Mr. Bradshaw: Yes, and that is partly why the compromise introduced the threshold for buyers and sellers and gave a longer lead-in time for smaller vessels. However, we will certainly factor in those differential cost-benefits.
Mr. Roger Williams (Brecon and Radnorshire) (LD): Will there be a period in which the industry will have to have both hard and digitalised copies of records? Has the Minister assessed the burdens that that would place on the industry?
Mr. Bradshaw: There should already be hard copies in the form of logbooks. The proposal would simply replace the rather onerous paper-based system with a more easily transmissible electronic one that many fishermen already use—for example, for marketing purposes—well in advance of the introduction of the requirements. When we trialled the system, the fishing vessels, one of which was from the west of Scotland in the nephrops fishery—I cannot recall where the other one was—the skippers were so pleased with the results that they are already using it for their own benefit.
Bill Wiggin: Why has it taken more than two years for the regulation to get this far? The original one was supposed to come into force on 1 January. When will it actually become law?
Mr. Bradshaw: It has taken so long because of shared concerns about the readiness of the software, which is why we piloted it, not only in the UK, but in other countries. Before we voted in the Council and committed our industry to implementation, we wanted to make sure that it worked. Members will remember occasions on which measures have been passed in the Council when the technology was not right. A classic example of that is pingers and cetacean by-catch. It was sensible to wait, and I have nothing to add to the datelines that I gave in my original remarks.
Mr. Robert Goodwill (Scarborough and Whitby) (Con): On Saturday, I had occasion to discuss the proposal with Fred Normandale, a skipper and owner of a number of boats in Scarborough. There is an acceptance—enthusiasm is perhaps too strong a word—in the industry that if the proposal can help to clamp down on illegal fishing by other member states, it is to be welcomed.
The Minister mentioned that there will be a lead-in time to provide sufficient time for the technology to be installed. The problem is that some people might wait until the last minute before making the expenditure. Has he considered any incentives for early adoption of the technology to ensure that not everybody does that?
Mr. Bradshaw: I am gratified to learn that there is already a certain level of knowledge and recognition of the proposal, judging from the hon. Gentleman’s conversation with Mr. Normandale. He makes an important point: although compliance in this country is generally regarded as pretty good, the same is not true in every EU member state. The proposal is yet another measure to help the Commission ensure a level playing field in fisheries enforcement.
There is still some time to go before the detailed proposals are drawn up—it is likely to take at least another year. The 24 months and further 18 months that I mentioned in my introductory remarks are in addition to that, which should give the industry plenty of time to prepare. As I said, many skippers have adopted the technology already and simply need the software. I suspect that many will get it well in advance of the detailed proposals, because it will bring other benefits.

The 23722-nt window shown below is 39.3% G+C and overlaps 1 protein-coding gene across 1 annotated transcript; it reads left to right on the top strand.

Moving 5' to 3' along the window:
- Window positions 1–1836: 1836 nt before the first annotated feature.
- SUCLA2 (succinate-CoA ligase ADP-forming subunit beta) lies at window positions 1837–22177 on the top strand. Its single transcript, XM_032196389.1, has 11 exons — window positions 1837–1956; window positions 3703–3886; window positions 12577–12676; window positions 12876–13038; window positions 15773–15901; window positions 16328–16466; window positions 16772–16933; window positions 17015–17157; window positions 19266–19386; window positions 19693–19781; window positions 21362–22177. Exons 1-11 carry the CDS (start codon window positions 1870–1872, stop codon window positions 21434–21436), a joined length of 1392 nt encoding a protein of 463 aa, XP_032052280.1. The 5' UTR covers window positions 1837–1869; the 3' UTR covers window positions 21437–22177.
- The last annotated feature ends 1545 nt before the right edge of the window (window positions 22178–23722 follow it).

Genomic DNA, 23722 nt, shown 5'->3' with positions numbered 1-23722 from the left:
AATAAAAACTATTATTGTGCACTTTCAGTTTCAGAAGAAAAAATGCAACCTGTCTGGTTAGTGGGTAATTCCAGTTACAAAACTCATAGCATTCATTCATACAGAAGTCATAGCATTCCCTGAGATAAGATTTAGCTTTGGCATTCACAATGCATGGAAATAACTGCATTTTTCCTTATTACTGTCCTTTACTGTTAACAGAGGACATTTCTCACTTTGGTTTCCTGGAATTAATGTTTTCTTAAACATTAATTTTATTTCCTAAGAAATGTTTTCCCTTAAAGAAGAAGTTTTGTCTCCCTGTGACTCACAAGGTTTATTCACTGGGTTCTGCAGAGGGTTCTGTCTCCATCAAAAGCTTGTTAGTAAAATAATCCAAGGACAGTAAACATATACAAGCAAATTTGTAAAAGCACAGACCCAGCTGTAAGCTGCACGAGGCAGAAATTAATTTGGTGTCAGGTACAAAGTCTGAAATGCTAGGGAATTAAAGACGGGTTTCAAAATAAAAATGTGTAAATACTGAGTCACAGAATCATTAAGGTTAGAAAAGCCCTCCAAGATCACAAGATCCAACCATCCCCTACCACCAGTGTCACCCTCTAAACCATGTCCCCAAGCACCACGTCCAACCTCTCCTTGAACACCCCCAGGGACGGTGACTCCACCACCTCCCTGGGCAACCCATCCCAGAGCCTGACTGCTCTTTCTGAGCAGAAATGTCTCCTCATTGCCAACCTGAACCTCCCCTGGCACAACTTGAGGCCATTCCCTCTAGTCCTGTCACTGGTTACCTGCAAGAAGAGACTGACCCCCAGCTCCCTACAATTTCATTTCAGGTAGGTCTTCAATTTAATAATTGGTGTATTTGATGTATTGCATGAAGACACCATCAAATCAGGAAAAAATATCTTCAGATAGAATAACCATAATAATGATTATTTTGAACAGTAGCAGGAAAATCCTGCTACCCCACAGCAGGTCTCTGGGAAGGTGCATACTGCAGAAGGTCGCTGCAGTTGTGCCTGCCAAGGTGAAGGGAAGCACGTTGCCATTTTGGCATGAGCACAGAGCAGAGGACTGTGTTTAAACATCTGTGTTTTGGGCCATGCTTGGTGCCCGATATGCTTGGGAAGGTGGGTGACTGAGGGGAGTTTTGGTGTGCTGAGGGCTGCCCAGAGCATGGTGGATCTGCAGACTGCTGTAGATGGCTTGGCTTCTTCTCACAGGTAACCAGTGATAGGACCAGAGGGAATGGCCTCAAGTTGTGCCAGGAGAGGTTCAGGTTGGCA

Mr. Carmichael: As I read them, the regulations will require daily and real-time reporting. The Minister will be aware that from time to time computers and telecommunications fail. Most of the boats to which the regulations will apply earliest will be working 10-day trips, at least. What provisions will be put in place in order to ensure that other options will be available to skippers in the event of technological failures, short of returning to port?
Mr. Bradshaw: Certainly, I want UK fisheries inspectors, including those in Scotland, to implement the regulations sensibly and proportionately and to bear in mind genuine problems with technology. The critical thing is that the regulations are about making sure that catches and landings are recorded accurately. The absolute requirement for daily recordings—particularly on long trips, which might have technical problems or challenges—will, I am sure, be taken into account by the fisheries authorities on both sides of the border.
Mr. Williams: The regulations require that initially the technology should be used on vessels of more than 24 m, and then, after an assessment, on vessels of more than 15 m. They also give the Department for Environment, Food and Rural Affairs the power to require vessels of less than 15 m to use the technology if it believes that that would be of benefit. What view has DEFRA taken on that?
Mr. Bradshaw: We have not yet taken a definitive view; we want to see how the technology works on the big vessels first. The hon. Gentleman is right to point out something that I omitted to say in my initial remarks—that the extension of the technology to vessels of more than 15 m will be subject to a review. That could mean that the matter comes back to the full Council, rather than being settled in committee as the initial stage will be.
Bill Wiggin: Section (6a) on page 47 states that the
“formats which national competent authorities will use to exchange information for control and inspection purposes should be defined in detailed implementing rules.”
Will the Minister provide any details on those rules and when we can expect them to be produced?
Mr. Bradshaw: I cannot at this stage. Those implementing rules still need to be negotiated, and it is likely to take at least 12 months for those to be agreed and put in place. Perhaps the hon. Gentleman could come back to me at that time. Otherwise, I promise to write to him once we have a better idea of what those rules will entail.
Mr. Carmichael: May I draw the Minister’s attention to page 8 of the bundle? The second sentence in the first paragraph of the explanatory memorandum states: “Since 1992 it”, that is, the European Community,
“promoted the introduction of the satellite-based vessel monitoring system (VMS) as a tool to efficiently control its fishing fleet,”—
the grammar is not mine—
“irrespective of where it is operating, and third country fleets when operating within Community waters.”
What is the position particularly in respect of Norwegian fleets operating in the North sea?
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Prepared 13 December 2006